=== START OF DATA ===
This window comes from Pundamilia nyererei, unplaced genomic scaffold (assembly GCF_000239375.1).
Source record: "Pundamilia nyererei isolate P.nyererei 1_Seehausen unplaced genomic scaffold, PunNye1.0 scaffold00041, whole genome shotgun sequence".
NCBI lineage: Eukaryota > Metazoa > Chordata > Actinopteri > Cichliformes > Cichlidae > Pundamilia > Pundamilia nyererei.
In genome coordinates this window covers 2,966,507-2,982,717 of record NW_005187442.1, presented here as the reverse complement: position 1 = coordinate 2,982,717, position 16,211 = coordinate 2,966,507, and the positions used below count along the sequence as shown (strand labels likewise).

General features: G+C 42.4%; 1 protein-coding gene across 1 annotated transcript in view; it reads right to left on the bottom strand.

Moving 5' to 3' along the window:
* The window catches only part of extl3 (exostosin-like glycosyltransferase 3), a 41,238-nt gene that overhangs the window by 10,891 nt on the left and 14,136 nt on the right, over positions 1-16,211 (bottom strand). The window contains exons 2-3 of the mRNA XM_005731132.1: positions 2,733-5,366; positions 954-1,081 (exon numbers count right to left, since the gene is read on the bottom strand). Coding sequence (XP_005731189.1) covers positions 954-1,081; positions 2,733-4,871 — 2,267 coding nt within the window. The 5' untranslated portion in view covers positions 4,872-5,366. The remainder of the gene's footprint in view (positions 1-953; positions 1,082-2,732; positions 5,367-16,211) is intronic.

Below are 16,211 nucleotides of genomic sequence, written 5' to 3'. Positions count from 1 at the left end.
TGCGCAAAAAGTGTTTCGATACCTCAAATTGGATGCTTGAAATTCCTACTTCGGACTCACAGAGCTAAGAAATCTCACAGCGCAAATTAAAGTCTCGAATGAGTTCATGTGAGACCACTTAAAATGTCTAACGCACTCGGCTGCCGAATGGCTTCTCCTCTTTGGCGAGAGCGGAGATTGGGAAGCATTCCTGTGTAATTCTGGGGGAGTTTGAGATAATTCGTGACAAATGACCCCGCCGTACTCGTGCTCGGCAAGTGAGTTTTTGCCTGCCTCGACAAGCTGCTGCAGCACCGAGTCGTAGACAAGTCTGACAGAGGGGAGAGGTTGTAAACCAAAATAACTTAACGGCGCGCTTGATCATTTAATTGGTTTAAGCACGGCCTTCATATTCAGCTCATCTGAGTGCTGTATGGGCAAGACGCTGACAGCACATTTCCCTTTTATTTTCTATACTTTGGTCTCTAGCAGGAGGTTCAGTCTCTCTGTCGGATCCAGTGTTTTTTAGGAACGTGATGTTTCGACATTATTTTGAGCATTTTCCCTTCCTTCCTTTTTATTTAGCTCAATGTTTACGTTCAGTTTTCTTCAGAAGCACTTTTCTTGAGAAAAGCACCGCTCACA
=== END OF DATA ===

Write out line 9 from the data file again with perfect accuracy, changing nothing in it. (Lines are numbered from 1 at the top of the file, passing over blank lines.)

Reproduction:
TGCGCAAAAAGTGTTTCGATACCTCAAATTGGATGCTTGAAATTCCTACTTCGGACTCACAGAGCTAAGAAATCTCACAGCGCAAATTAAAGTCTCGAATGAGTTCATGTGAGACCACTTAAAATGTCTAACGCACTCGGCTGCCGAATGGCTTCTCCTCTTTGGCGAGAGCGGAGATTGGGAAGCATTCCTGTGTAATTCTGGGGGAGTTTGAGATAATTCGTGACAAATGACCCCGCCGTACTCGTGCTCGGCAAGTGAGTTTTTGCCTGCCTCGACAAGCTGCTGCAGCACCGAGTCGTAGACAAGTCTGACAGAGGGGAGAGGTTGTAAACCAAAATAACTTAACGGCGCGCTTGATCATTTAATTGGTTTAAGCACGGCCTTCATATTCAGCTCATCTGAGTGCTGTATGGGCAAGACGCTGACAGCACATTTCCCTTTTATTTTCTATACTTTGGTCTCTAGCAGGAGGTTCAGTCTCTCTGTCGGATCCAGTGTTTTTTAGGAACGTGATGTTTCGACATTATTTTGAGCATTTTCCCTTCCTTCCTTTTTATTTAGCTCAATGTTTACGTTCAGTTTTCTTCAGAAGCACTTTTCTTGAGAAAAGCACCGCTCACA